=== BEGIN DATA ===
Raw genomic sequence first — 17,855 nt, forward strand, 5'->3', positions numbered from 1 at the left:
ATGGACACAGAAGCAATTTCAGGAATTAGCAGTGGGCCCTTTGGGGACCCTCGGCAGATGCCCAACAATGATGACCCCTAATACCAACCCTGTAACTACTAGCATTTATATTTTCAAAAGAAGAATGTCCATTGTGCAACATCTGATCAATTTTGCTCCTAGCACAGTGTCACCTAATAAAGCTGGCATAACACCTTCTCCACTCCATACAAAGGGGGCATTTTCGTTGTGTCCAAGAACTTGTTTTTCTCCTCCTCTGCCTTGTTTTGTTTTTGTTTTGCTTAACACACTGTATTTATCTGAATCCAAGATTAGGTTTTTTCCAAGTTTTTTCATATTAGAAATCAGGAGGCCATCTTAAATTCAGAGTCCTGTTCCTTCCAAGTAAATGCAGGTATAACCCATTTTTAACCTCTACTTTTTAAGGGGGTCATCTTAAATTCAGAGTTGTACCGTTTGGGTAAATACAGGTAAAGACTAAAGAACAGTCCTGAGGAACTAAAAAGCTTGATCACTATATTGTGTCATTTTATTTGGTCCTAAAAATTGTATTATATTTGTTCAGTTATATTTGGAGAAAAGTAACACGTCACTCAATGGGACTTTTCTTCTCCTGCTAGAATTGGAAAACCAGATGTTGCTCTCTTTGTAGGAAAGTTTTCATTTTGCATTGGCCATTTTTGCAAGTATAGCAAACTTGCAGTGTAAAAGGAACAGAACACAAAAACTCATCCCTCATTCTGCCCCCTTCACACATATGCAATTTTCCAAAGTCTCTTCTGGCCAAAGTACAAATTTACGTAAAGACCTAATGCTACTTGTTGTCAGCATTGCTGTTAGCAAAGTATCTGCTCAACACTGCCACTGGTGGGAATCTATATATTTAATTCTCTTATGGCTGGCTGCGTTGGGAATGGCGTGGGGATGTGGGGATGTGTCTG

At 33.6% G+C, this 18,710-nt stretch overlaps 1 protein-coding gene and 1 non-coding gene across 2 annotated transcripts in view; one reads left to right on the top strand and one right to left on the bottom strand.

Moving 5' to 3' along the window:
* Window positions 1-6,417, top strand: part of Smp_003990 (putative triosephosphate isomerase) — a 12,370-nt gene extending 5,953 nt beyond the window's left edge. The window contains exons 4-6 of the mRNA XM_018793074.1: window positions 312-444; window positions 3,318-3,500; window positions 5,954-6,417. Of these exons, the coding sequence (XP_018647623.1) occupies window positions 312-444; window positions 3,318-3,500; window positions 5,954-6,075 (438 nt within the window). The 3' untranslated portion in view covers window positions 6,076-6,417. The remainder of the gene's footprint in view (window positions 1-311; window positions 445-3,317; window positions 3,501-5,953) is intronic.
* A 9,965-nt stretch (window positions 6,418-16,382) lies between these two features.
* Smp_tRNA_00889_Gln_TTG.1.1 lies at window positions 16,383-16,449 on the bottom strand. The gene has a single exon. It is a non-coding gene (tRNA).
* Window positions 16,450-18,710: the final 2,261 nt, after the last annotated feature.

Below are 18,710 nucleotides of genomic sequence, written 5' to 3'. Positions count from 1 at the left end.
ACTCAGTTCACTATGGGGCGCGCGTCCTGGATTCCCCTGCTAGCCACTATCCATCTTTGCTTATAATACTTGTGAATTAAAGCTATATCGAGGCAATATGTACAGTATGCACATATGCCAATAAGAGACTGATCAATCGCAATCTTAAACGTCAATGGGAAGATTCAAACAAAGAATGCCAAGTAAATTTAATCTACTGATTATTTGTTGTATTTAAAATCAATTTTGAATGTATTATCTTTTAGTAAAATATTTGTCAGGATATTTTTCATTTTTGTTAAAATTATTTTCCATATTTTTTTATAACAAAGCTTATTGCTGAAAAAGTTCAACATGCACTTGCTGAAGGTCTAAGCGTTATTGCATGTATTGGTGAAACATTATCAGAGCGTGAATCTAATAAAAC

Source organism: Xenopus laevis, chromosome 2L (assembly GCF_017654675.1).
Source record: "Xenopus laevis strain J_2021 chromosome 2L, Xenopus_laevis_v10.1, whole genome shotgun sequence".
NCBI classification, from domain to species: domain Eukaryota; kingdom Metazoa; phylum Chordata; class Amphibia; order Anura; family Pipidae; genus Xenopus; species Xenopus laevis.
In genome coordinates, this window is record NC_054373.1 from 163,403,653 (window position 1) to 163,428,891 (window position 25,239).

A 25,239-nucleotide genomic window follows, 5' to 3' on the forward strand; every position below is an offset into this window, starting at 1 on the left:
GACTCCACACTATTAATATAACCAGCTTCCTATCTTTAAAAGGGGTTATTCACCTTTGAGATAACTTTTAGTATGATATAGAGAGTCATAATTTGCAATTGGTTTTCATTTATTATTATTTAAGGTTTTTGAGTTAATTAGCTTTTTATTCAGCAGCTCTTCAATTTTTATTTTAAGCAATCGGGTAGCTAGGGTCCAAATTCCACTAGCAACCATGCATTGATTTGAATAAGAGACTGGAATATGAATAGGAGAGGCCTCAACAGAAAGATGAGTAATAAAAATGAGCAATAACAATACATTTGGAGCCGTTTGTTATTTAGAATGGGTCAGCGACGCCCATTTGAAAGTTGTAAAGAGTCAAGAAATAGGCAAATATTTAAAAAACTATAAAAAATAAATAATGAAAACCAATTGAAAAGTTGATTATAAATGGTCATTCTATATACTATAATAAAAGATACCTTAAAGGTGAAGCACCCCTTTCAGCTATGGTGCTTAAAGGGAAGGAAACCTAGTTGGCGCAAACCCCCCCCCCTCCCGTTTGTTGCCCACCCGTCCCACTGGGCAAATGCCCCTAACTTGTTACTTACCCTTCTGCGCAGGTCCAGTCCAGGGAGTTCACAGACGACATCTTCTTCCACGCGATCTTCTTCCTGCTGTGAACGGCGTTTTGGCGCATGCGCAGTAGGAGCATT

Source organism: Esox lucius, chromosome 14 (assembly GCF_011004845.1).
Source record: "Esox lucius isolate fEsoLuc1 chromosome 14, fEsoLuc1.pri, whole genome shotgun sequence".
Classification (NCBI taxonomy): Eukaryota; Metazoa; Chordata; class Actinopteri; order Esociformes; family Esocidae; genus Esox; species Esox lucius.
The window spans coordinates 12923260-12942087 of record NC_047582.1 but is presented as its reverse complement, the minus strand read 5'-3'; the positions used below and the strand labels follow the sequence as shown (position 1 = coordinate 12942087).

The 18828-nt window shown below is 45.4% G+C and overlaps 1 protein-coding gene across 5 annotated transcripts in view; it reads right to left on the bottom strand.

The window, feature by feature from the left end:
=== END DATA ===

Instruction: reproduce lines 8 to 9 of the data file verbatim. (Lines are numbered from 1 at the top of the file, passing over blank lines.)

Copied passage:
* Window positions 16,450-18,710: the final 2,261 nt, after the last annotated feature.

Below are 18,710 nucleotides of genomic sequence, written 5' to 3'. Positions count from 1 at the left end.